By Dr. Michael J. Vlach
"If you had known in this day, even you, the things which make for peace! But now they have been hidden from your eyes" (Luke 19:42).
While often overlooked in discussions of the kingdom, Luke 19:41-44 is strategic for understanding the kingdom program. This teaches that kingdom blessings were presented to Israel, but national calamity would now occur because of unbelief. Verse 41 states:
"When He approached Jerusalem, He saw the city and wept over it."
As Jesus came eastward from the Mount of Olives for the short remainder of the travel to Jerusalem His emotions were not that of joy. Verses 42-44 tell why:
"If you had known in this day, even you, the things which make for peace! But now they have been hidden from your eyes. For the days will come upon you when your enemies will throw up a barricade against you, and surround you and hem you in on every side, and they will level you to the ground and your children within you, and they will not leave in you one stone upon another, because you did not recognize the time of your visitation."
The reason for this emotional display was Jesus' sorrow for Israel. He wept for Israel like a parent weeping for a lost or wayward child. Israel's rejection of her caring Messiah will result in terrible consequences even though they were blind to these coming results.
Jesus points out that there was something significant about "this day." "If you had known in this day, even you, the things which make for peace" (v. 42).
The reference to "this day" is emphatic and reveals that there is something about this particular day that makes Jesus sorrowful. But why? The reason is that "this day" had the potential to bring "things which make for peace." Israel's Messiah on this day could bring the kingdom and its blessings. This "peace" must be more than just individual salvation. Jesus addressed Jerusalem, the capital city of Israel like a person—"You." "If you had known ..." By addressing Jerusalem, Jesus is addressing Israel as a nation.
Peace could have come to Israel on this day but such will not be the case. Instead, peace will be "hidden" from them and judgment will come. He tells them that enemies will surround Jerusalem and utterly destroy the city. The people including the children will be destroyed and no stone would be left intact. The reason for this is—"because you did not recognize the time of your visitation." Israel's visitation was the appearance of her Messiah who proclaimed the nearness of the kingdom (see Matt 4:17).
Some scholars have postulated "this day" and this "visitation" is the fulfillment of the Daniel 9:25 prophecy, that Messiah the Prince would come to Israel at the end of the sixty-ninth week of Daniel. Harold Hoehner claims that the sixty-ninth week of Daniel expired exactly on the day of the Triumphal Entry of Jesus into Jerusalem.  If this is the case "this day" has prophetic significance going back to Daniel 9.
So what does this passage have to do with the kingdom of God? Previously Jesus revealed that the kingdom of God would not be established immediately (Luke 19:11-27). Now we are told there could have been "peace." Peace here refers to the kingdom blessings promised in the Old Testament. Of course, spiritual salvation would be at the heart of this peace, but this peace would include security and prosperity. Under inspiration by the Holy Spirit, Zacharias prophesied that Jesus would bring "redemption for His people" and "Salvation FROM OUR ENEMEIS, AND FROM THE HAND OF ALL WHO HATE US" (Luke 1:67, 68, 71). The prophetess Anna was looking "for the redemption of Jerusalem" (Luke 2:36-38).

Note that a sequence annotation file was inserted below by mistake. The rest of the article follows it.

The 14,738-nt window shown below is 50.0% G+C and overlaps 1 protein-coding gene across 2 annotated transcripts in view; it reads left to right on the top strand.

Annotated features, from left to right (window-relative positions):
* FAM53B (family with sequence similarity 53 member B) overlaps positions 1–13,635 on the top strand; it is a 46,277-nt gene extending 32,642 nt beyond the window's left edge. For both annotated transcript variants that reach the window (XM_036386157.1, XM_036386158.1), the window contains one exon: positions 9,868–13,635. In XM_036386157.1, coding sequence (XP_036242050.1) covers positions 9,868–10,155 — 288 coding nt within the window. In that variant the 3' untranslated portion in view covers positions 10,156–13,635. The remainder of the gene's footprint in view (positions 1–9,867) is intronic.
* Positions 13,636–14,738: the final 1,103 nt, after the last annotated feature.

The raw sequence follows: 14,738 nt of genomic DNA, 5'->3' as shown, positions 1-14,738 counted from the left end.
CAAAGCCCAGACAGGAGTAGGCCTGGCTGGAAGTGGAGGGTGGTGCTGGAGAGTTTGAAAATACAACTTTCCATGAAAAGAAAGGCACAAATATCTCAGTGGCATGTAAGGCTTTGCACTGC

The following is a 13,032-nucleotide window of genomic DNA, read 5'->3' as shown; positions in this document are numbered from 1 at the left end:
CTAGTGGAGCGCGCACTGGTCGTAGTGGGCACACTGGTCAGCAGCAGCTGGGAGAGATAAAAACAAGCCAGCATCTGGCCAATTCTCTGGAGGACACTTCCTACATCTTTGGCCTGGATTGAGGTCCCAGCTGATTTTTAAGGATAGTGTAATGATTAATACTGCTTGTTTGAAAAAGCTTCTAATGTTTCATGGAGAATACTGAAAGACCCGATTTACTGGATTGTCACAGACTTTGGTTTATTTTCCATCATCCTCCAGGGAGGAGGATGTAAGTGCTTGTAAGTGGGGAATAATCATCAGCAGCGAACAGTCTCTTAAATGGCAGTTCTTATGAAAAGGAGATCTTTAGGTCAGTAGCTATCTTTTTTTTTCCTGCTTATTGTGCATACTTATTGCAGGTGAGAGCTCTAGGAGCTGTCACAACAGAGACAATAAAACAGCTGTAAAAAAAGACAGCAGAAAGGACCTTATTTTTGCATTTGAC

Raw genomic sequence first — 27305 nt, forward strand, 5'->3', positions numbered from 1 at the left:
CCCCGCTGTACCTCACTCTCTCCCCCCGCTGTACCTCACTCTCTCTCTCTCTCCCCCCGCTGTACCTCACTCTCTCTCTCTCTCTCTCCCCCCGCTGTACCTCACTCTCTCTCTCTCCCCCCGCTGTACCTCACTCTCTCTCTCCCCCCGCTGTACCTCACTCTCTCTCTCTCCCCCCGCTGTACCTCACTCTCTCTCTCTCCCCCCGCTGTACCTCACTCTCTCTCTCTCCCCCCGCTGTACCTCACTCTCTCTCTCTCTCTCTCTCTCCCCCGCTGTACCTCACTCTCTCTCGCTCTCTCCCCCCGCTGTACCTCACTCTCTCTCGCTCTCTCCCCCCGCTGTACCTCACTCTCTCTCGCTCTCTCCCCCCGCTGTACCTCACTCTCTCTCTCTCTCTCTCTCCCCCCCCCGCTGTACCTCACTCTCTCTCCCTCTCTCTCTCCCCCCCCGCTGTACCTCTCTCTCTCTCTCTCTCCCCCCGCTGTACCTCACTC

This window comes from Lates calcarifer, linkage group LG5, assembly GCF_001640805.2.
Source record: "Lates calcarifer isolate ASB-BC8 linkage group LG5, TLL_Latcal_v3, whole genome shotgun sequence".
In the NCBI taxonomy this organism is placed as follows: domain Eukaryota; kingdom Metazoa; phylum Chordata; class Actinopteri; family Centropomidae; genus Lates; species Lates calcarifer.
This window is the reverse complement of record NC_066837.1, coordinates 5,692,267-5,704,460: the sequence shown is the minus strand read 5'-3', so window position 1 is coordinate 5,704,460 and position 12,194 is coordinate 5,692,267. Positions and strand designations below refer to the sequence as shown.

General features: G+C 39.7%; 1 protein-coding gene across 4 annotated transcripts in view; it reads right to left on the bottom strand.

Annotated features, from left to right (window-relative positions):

Part of the reason why physical peace and prosperity are in view with Jesus' words is because of the opposite consequences for unbelief. Because Israel has rejected her Messiah, the consequences would be a literal destruction of the city. Thus, it is fair to conclude that just as there could be a literal destruction of the city of Jerusalem for unbelief, there also could be literal peace and security for Jerusalem if the people of Israel believed. To put it another way:
- Belief brings national security and prosperity (Kingdom blessings).
- Unbelief brings national catastrophe (Destruction of Jerusalem in A.D. 70).
In sum, Luke 19:41-44 suggests that with Jesus' first coming there was a genuine presentation of kingdom blessings to the people of Israel. These kingdom blessings were linked with their acceptance of the King. This must be the case because Jesus says this is so and He wept over Israel's choice and the consequences for her rejecting Him. They are held responsible for not accepting their Messiah and the blessings that came with believing in Him. As McClain asserts,
"The historic fact that Israel did not receive Him, however, subtracts nothing from the reality of the offer and the divinely imposed obligation." 
Yet as Brent Kinman points out, the judgment of Luke 19:41-44 is not permanent:
"Jesus' announcement at 19:41-44 need not represent a definitive or final break between God and Israel—as in the Old Testament, the aim of chastisement visited upon Jerusalem is restoration." 
Luke 19:41-44 shows that kingdom conditions had been presented to Israel. But because of Israel's unbelief there would be disastrous national consequences. These consequences occurred in A.D. 70 when Jerusalem was destroyed by the Romans. Sadly but accurately, Jesus' prediction came to pass. The day of visitation was missed.
 See Harold W. Hoehner, Chronological Aspects of the Life of Christ (Grand Rapids: Zondervan, 1978).
 Alva J. McClain, The Greatness of the Kingdom (Winona Lake, IN: BMH Books), 353.
 Brent Kinman, Jesus' Entry into Jerusalem in the Context of Lukan Theology and the Politics of His Day (New York: Brill, 1995), 132.